Luckily for us, AMC’s hit show Mad Men is a deck thickly stacked with classically dressed male characters. Don Draper, the show’s emotionally complicated and charismatic main character, is often aided and abetted in his behaviors by Roger Sterling, the man who originally spotted Don’s diamond in the rough. Today, we will focus on the character of Roger Sterling and his wardrobe.
Roger Sterling’s Character in Mad Men
At the onset of the show, Don is Sterling’s employee, but he eventually rises to his equal at the new firm Sterling Cooper Draper Pryce. The two characters share many similarities – ambition, panache, and of course a penchant for women who are not their wives – but sartorially speaking, it’s clear that Don and Roger come from two different style generations.
In 1965, Don is 40 and was too young to fight in WWII. Roger, a WWII vet, is certainly older, though his white hair can be misleading – actor John Slattery Jr. is only 50 years old. Regardless of his exact age, Roger became an adult in the late 20’s and 30’s, while Don would have formed his early style preferences in the 40’s and 50’s. It seems that after suffering as an adult during the depression, Roger has an appreciation for fine things, and as such he chooses a three-piece suit to be his signature combination. Having inherited his role at the firm and the now-defunct legacy account of Lucky Strike cigarettes from his father, Roger has never really had to do much around the office.
He clearly has some entitlement issues, which often manifest themselves in the form of sarcasm, crudeness, and overindulgence. Roger has yet to really learn from a mistake, and his choice of dress acts as the façade of his all-show and no-action behavior.
Clothes of Roger Sterling in Mad Men
Almost all of the suits Roger wears in Mad Men are 3-piece suits with pleated, cuffless trousers. The double breasted suit aside, the classic three-piece suit is as dressed up as one can get before encroaching on evening wear, and it’s well suited to his egotistical personality. Given his age, Roger is more set in his ways, and is unlikely to appreciate the style direction the 60’s has taken. The fabrics he chooses are all rooted in business attire, and range from light gray worsteds, navy serge and charcoal shadow stripes to fine pin striped suitings. Outside of the office, he usually wears a hat paired with a topcoat and classic black oxford shoes. Throughout the show, his shirts are almost exclusively plain white –an affinity shared by most of the male characters.
Within the range of clothing items that Roger deems acceptable to his image, he demonstrates much more willingness to play with different style components. For example, you can see him in various shirts collars, with or without a collar bar, various ties and accessories such as flat, golden wrist watches, and accessories such as flat, golden wrist watches, and cuff links. His ties, while not overly wide, are never as narrow as Don Draper’s ties and are much more classic at about 7 or 8 cm in width. Also, he wears varying pocket square fabrics and folds – crowned, flat or simply puffed. His favorite accessory is obviously the cigarette, with a close second being the lowball glass.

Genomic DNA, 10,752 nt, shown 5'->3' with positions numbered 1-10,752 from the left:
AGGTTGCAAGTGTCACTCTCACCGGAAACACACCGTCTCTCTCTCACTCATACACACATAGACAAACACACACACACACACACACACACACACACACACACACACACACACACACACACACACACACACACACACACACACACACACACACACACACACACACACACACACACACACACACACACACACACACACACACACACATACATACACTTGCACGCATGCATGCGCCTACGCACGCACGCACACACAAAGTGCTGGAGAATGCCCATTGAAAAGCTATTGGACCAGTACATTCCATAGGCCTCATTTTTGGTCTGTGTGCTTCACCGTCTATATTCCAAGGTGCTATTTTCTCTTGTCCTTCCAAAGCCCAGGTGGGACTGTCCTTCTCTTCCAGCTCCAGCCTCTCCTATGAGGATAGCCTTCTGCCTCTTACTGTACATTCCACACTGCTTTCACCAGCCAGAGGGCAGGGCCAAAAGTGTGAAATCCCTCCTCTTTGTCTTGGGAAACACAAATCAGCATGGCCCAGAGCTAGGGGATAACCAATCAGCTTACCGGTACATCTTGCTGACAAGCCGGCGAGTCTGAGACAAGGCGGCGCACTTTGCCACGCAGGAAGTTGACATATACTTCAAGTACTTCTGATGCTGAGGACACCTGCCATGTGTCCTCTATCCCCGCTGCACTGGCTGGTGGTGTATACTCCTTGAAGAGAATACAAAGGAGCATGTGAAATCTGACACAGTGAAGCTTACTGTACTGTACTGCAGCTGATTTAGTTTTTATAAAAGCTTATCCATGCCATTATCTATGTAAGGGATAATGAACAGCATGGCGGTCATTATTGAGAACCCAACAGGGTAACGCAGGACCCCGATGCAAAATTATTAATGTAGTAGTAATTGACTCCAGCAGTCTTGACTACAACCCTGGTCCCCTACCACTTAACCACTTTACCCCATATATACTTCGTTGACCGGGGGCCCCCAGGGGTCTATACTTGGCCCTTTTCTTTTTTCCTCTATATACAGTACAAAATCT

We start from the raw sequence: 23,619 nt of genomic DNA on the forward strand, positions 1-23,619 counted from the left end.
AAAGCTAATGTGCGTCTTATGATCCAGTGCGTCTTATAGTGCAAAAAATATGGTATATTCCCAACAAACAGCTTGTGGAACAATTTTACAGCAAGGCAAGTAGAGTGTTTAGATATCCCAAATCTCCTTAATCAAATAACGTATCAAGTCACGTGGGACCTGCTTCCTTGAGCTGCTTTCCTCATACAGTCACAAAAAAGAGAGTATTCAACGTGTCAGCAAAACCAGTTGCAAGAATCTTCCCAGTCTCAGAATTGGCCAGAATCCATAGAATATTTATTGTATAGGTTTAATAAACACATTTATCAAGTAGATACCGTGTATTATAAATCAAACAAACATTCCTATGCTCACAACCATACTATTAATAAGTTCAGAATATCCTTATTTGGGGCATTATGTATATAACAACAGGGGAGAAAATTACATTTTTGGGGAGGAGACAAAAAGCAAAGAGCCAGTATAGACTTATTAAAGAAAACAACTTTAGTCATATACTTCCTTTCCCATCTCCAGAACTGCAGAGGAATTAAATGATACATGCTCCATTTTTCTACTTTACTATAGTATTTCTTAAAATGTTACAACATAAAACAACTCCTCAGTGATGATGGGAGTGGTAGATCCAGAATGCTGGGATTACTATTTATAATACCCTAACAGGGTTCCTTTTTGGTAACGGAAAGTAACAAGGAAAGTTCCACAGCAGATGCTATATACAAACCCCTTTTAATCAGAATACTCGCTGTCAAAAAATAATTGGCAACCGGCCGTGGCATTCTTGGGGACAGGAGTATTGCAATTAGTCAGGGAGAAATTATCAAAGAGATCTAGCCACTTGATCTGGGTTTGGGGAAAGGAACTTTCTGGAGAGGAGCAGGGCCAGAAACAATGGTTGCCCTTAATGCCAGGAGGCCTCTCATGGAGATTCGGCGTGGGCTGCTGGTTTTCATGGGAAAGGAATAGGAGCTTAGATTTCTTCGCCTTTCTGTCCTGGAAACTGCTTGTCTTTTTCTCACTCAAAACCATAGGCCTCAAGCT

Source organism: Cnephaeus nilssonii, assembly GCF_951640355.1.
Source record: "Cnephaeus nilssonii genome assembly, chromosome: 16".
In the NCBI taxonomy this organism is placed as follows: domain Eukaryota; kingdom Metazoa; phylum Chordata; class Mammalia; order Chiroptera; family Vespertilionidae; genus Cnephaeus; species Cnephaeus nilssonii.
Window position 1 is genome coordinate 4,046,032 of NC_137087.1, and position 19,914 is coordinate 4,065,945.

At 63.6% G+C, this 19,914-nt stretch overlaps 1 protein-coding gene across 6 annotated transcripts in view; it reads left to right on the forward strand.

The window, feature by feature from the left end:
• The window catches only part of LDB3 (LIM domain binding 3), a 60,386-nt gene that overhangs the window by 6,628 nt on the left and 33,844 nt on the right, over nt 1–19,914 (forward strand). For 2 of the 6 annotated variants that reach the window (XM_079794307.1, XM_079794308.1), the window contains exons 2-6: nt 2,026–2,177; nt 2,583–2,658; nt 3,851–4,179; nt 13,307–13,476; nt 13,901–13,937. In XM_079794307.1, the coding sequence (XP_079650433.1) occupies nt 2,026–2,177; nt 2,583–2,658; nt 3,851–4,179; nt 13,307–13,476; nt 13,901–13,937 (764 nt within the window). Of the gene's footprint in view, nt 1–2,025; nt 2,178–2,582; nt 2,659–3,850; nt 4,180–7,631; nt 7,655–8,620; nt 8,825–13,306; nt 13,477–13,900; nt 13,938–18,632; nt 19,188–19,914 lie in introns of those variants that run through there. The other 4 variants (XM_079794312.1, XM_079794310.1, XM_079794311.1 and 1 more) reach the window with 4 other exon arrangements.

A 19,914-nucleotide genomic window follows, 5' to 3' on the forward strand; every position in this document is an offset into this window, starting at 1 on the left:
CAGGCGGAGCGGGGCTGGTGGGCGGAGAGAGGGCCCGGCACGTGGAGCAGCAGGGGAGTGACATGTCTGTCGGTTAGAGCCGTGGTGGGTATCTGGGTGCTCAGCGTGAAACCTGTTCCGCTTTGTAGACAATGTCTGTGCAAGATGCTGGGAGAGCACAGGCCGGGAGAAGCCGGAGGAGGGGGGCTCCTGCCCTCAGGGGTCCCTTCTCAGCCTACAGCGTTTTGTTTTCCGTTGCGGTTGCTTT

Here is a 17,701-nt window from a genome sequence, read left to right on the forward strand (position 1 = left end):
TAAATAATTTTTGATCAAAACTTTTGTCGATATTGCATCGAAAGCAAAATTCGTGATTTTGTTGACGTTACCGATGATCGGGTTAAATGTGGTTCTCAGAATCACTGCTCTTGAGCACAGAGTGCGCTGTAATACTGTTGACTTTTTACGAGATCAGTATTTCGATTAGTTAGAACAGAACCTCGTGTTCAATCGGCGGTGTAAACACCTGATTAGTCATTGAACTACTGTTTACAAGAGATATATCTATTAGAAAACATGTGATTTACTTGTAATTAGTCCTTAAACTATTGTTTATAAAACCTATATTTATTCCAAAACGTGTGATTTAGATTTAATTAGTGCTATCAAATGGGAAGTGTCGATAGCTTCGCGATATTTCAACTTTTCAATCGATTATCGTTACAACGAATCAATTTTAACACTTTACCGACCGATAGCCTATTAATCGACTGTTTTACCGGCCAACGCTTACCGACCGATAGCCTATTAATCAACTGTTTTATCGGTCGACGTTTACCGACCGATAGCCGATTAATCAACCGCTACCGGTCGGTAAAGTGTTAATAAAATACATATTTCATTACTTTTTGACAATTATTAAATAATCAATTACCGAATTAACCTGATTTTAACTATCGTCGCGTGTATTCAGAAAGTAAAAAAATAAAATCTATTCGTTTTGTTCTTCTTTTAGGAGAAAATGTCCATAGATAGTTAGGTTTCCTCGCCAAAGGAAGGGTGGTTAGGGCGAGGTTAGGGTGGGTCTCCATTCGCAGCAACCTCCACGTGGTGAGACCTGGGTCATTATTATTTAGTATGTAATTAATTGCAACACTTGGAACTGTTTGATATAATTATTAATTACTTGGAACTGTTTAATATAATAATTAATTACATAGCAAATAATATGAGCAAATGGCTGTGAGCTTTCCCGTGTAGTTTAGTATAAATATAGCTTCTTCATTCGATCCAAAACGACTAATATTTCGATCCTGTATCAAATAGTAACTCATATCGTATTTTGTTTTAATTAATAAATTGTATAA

Despite his attention to detail, he commits the occasional faux pas that seems more attributable to the costume designer than it is to his character’s choice. Sometimes, you can spot him wearing a tacky matching tie and pocket square combination that a man of his confidence would not need to stoop to wearing. Even worse, you can often see him wearing a belt underneath his vest, which causes it to bunch up and reveal the low rise of the pants and a usually-hidden puff of shirt fabric.
He always wears single breasted coats with notched lapels, typically with 3 buttons. His matching waistcoats are likewise single breasted and he always follows the rule of leaving the bottom waistcoat button unbuttoned. But let’s take a detailed look at one of Roger’s outfits:
Here, Roger wears a shadow-striped, charcoal suit with white shirt, beige and black dotted tie, with a matching pocket square and cuff links. Instead of pick stitching and real buttonholes, the coat features a machine sewn edge and 4 cuff buttons. While this was in fact seen in 1960’s upscale suits, as Roger would have worn them, they would have had proper pick stitching and hand sewn buttonholes.
The charcoal shadow stripe socks are combined with black half brogue oxfords that don’t seem to fit him particularly well. Also, if you pay attention to the way his shoes are laced up, you notice that neither of his shoes are laced up in the proper oxford pattern of parallel lines. Amazingly, both shoes have a different pacing pattern! Considering this is a classic outfit, no business man in his right mind would have laced his shoes in two different ways.
This lacing pattern occurs throughout the Mad Men seasons, which makes me believe they only had him wear a single pair of shoes throughout the entire show! Suffice to say, you should always rotate your shoes in order to get more wear out of them and of course, for the sake of elegance, it’s desireable to have a variety of shoe patterns. Having only one pair of go-to shoes – even if they are a versatile classic such as Roger’s black oxfords – still creates an ongoing compromise of style. They will never be a perfect match for all outfits, and it seems unlikely that a man who appreciates his accessories in the way Roger does would only wear one pair of shoes.
Overall, Roger Sterling is an important character in Mad Men. He has some of the best lines lines and his character is well supported by his wardrobe, with the exception of his shoe and belt selection.
What do you think about Roger Sterling’s outfits in Mad Men? Let us know!